The Prudential Spirit of Community Awards named an Oceanside Middle School student one of New York’s top youth volunteers of 2013.
The national program, which focuses on outstanding volunteer service, honored Cory Nichols, 12, for his work with local food pantries as part of his program, “C the Difference: Cory Cares.”
After watching a short film called “Hard Times Lost on Long Island” in the summer of 2012, Nichols pledged to raise money and donate $100 worth of food per month to local food pantries as part of his Bar Mitzvah project for Temple Avodah. The program quickly grew beyond the mitzvah project and Nichols said he plans to continue it at least until he graduates from high school.
“I loved seeing the smiles on their faces when I stock the shelves,” Nichols said. “They have such a smile that I was helping them, it was really nice to see and I could feel how appreciated it was.”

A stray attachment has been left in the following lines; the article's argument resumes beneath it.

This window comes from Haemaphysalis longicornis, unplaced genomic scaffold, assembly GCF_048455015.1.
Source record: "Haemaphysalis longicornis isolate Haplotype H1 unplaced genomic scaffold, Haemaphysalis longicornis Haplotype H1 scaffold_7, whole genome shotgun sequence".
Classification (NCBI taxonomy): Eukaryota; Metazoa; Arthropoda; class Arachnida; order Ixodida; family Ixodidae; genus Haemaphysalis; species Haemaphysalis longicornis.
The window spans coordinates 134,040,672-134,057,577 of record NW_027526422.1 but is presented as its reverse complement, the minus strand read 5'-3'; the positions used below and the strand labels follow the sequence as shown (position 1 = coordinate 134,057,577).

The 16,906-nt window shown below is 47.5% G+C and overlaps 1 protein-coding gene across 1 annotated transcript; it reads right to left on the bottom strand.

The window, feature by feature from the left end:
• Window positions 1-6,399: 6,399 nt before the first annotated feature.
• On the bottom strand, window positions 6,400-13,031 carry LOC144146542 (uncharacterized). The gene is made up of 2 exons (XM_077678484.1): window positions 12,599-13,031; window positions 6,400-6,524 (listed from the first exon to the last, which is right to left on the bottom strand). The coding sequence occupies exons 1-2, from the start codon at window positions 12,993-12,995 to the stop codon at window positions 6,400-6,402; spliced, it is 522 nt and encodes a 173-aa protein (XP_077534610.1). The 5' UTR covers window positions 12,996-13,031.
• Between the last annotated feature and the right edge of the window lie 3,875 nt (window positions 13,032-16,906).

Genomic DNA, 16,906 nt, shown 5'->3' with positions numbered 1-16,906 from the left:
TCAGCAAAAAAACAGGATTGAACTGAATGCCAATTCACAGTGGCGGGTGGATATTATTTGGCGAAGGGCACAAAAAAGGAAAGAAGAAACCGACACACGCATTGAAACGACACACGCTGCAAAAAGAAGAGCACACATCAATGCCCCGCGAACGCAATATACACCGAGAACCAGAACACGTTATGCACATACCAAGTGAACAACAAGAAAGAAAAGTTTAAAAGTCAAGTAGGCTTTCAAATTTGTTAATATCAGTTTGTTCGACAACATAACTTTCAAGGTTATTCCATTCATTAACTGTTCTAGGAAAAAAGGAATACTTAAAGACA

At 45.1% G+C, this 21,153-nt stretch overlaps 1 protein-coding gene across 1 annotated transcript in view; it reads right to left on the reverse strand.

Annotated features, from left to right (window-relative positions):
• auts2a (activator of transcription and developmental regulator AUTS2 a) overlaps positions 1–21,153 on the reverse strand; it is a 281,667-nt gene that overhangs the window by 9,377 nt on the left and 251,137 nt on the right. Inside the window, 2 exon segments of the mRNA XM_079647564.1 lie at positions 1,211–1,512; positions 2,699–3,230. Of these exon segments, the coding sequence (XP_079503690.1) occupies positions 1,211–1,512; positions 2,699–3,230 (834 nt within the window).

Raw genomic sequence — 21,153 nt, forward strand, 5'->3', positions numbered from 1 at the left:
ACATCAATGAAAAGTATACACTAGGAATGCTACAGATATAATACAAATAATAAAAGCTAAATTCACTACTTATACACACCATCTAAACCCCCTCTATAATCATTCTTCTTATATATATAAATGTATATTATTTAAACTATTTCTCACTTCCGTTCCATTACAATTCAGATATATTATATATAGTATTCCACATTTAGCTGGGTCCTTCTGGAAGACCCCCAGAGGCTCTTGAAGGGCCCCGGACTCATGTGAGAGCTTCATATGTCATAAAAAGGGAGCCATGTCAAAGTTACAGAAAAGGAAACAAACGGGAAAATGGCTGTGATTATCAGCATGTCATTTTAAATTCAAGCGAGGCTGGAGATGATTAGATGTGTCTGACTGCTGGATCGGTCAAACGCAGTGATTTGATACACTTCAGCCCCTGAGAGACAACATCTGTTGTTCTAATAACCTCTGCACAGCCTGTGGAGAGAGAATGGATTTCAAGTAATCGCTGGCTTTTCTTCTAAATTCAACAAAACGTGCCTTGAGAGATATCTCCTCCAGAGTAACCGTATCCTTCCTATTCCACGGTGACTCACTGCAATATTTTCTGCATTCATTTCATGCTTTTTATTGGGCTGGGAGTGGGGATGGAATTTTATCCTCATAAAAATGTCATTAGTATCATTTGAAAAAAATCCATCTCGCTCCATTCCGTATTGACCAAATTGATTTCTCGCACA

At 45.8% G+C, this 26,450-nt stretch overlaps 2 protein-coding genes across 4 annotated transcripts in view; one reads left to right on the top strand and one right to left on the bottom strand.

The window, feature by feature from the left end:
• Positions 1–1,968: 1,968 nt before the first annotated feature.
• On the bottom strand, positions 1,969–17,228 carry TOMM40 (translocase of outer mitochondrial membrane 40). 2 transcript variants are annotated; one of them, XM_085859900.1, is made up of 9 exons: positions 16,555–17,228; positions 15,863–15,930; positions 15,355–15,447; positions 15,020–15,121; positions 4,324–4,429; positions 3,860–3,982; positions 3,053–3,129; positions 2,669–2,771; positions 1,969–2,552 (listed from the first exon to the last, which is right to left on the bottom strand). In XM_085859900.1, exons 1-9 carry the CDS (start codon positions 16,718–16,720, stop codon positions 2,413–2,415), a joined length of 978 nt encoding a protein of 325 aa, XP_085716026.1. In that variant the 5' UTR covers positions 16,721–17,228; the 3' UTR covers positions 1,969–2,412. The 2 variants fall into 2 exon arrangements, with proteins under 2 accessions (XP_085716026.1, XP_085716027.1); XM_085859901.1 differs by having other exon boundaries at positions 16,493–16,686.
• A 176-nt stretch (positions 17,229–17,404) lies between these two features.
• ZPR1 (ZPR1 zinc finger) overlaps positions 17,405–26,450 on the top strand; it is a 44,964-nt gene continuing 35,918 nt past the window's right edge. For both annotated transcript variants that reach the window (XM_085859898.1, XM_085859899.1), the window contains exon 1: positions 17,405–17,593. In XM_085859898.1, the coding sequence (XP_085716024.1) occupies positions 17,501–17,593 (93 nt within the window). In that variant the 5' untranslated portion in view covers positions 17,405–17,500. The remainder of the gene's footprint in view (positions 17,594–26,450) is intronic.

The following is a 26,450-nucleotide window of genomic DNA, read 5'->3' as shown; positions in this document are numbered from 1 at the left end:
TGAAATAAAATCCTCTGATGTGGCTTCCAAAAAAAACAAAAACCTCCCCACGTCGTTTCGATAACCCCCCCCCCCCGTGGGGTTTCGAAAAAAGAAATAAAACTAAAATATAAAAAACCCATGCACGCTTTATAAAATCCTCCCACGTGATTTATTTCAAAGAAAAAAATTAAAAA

Nichols created his own website for the project, Cthedifference.org, and solicited donations from friends and family. For each donation Nichols receives, he sends orange Cory Cares bracelets, which he bought with his own money.
After approximately eight months, Nichols has raised $3,700, well above his goal per month. His mother, Jess Nichols, said that he has received donations of anywhere from $5 to $500 for the project.
“The person who runs the food pantries emails me and tells me what they need,” Nichols explained. “And then we get whatever they need and go and stock the shelves.”
Though Nichols raised a surplus of money, the local pantries asked him to continue to provide only $100 per month. The reasoning, Jess explained, was that the food pantries appreciate having a set amount of money to purchase food for a long period of time. As of now, Nichols will be able to donate food to the pantries every month through June 2015.
In the weeks after Hurricane Sandy, C the Difference temporarily changed its methods.
“After Sandy, we went out and got food and we stood in [St. Anthony’s] and packed bags with loaves of bread, boxes of pasta,” said Nichols, whose family was without power like many others in Oceanside. “We packed like 200 bags of everything people would need.”